This Samburu Story was written by Cristina Saura samburuSTORIES_logo_gray

and features photographs by Mamen Saura.

Go to http://www.thesamburuproject.org to read more

Samburu Stories and join the global TSP family to

provide clean water to families in Samburu, Kenya.  

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Samburu Stories: Laresoro Community Well

20140616_Samburu_Laresoro_070After driving about 30 minutes from Archers Post we arrived at the well of the Laresoro Community, our first visit. From the sand, under the shade of the acacias, a wide pipe emerges. On one side a lever to pump, on the other the pipe, and at its feet a small ditch. Here is the miracle of water. The well serves numerous communities in the surrounding area; many women and children are waiting for us, smiling and welcoming. They greet us affectionately with the Maa salutation, “sopa,” in a festive atmosphere. The women sing and dance to give us a warm welcome and their children, suspicious at the first instance, stare at us hiding behind the cheerful clothes of their mothers, clinging to their kangas. 

20140616_Samburu_Laresoro_046 (Mamen Saura's conflicted copy 2017-05-08)

This well serves a community of about 1,500 people. Women who previously used to walk up to 8 hours a day to get the water essential to be able to subsist, have, for the last three years, access to clean water in abundance, walking now between 5 and 30 minutes. This is the case of Lingoine Lekoloi, a petite woman, with a smile so sweet that it’s impossible to not smile back while you listen to her, wants to talk to me.   She is here with her little one Mbaa, a 4 year old boy and the youngest of 5 siblings. While Mbaa pushes his toy, a roadrunner with rudimentary wheels made by his older brother with acacia twigs, Lingoine tells me that she comes twice every day, once at dawn and again at dusk to fill a 15-liter bottle. “I am extremely happy with the well. It has provided so much relief.” Drinking water without limits and without fear of contracting diseases is, undoubtedly, the main advantage of the well but it is by no means the only one. The health of the community has undergone a huge qualitative leap – the incidence of diarrhea, cholera and other serious diseases that were common before has dropped dramatically, and the toilet and cleaning habits have changed radically.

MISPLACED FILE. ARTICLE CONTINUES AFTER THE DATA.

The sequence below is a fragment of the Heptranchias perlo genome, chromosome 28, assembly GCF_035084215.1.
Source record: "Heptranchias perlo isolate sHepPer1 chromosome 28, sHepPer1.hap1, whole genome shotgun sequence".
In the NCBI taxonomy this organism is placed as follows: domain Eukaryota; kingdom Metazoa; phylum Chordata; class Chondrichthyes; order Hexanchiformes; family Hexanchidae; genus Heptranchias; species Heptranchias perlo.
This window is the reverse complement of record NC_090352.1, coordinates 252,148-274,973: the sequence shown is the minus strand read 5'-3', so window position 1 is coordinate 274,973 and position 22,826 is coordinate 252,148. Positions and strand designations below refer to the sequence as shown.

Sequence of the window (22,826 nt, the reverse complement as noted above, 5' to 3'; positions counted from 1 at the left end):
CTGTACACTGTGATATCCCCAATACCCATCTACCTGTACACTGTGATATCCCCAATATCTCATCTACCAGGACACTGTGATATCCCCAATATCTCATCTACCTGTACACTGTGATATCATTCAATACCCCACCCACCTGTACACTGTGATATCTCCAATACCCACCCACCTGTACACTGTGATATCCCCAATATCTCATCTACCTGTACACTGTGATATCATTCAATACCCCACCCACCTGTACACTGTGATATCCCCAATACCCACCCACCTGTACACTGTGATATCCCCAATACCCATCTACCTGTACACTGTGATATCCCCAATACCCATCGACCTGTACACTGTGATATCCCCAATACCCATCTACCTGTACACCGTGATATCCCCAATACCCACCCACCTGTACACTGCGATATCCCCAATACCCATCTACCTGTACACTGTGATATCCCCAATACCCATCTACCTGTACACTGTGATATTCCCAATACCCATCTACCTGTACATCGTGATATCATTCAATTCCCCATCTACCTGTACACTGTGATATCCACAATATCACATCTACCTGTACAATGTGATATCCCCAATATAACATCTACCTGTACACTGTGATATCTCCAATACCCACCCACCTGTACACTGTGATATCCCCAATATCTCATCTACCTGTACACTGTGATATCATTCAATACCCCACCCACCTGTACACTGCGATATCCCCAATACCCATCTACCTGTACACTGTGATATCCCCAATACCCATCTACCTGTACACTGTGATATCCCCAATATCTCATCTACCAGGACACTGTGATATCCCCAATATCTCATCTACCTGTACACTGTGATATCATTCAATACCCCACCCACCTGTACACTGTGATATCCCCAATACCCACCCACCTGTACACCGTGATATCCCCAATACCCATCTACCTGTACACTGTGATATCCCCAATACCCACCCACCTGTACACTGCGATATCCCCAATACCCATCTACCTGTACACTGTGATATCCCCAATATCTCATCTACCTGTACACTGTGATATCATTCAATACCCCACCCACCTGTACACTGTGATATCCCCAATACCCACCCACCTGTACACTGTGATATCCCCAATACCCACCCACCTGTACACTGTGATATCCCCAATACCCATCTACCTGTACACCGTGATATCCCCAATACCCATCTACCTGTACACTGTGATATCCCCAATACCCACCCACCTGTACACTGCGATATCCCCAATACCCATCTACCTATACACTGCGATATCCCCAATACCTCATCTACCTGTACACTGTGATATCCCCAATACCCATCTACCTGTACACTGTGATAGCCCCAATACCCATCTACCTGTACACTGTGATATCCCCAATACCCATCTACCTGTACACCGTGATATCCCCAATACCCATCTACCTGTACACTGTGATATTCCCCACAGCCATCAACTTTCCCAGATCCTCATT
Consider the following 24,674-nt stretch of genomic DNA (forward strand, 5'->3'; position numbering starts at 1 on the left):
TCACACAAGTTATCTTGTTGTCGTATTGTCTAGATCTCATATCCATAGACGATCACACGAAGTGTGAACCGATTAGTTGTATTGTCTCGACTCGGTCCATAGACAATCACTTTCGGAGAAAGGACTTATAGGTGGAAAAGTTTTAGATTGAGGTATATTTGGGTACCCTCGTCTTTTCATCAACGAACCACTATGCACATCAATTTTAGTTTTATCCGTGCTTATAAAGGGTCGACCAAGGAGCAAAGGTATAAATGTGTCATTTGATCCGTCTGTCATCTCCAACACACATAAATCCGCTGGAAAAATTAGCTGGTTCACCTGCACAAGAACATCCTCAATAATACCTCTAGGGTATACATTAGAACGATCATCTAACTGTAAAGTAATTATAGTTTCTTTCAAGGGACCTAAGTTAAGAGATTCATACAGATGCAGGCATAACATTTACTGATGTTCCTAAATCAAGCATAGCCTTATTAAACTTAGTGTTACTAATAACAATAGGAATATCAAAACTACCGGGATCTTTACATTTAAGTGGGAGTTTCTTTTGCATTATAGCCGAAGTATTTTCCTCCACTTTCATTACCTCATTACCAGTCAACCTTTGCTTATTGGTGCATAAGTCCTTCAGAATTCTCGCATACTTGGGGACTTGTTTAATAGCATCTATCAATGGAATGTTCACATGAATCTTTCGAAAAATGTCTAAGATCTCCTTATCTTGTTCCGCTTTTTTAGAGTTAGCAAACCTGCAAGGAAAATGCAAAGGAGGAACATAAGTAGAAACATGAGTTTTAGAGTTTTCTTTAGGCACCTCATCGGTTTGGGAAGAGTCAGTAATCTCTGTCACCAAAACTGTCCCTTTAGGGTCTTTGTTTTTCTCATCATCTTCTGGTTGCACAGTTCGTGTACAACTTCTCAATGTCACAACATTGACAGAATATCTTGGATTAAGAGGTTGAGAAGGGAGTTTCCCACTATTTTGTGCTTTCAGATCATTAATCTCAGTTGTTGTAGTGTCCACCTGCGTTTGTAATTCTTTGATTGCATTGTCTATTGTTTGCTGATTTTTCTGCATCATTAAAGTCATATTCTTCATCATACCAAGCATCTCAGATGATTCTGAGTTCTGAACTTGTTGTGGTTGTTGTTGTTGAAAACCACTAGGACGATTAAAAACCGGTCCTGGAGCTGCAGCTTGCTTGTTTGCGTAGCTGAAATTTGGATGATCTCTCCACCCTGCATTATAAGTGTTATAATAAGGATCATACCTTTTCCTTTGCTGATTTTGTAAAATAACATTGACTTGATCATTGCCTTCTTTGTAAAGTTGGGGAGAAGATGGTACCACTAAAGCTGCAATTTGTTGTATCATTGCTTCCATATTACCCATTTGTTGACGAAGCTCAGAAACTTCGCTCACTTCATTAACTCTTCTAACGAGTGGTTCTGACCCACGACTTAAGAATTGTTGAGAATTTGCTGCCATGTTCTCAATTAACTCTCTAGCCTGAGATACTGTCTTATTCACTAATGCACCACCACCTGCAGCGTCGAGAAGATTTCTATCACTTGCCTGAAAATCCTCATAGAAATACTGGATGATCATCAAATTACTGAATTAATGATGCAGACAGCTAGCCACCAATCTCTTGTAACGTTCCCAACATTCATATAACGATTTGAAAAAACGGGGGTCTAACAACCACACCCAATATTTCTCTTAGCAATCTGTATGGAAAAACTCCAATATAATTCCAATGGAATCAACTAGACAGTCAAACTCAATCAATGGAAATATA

20140616_Samburu_Laresoro_052 (Mamen Saura's conflicted copy 2017-05-08)

I ask her to tell me her daily routines. The first thing she does in the morning is to bathe her children and prepare them to go to school, after that she serves breakfast (milk or tea) to the family and goes to fetch firewood, cleans her hut, and goes to the well to wash. She prepares the food, ”rests” a little while she works with the color beads. Then she takes care of the cattle off-spring, review the boma’s fence and return to the well one more time for water. By then it will be around six o’clock in the evening, when men return with the animals. Then she milks the goats and offers the milk to the whole family, collects the cattle and stores the excess milk after she sterilizes and flavors it with burnt branches (an ancestral technique that, she explains, keeps the milk in good condition for up to five days).  Lingoine’s story makes me think of the universal multitasking ability of women and suddenly I need to explain that, despite all the distances that separate us, I find great similarities between our lives … she laughs.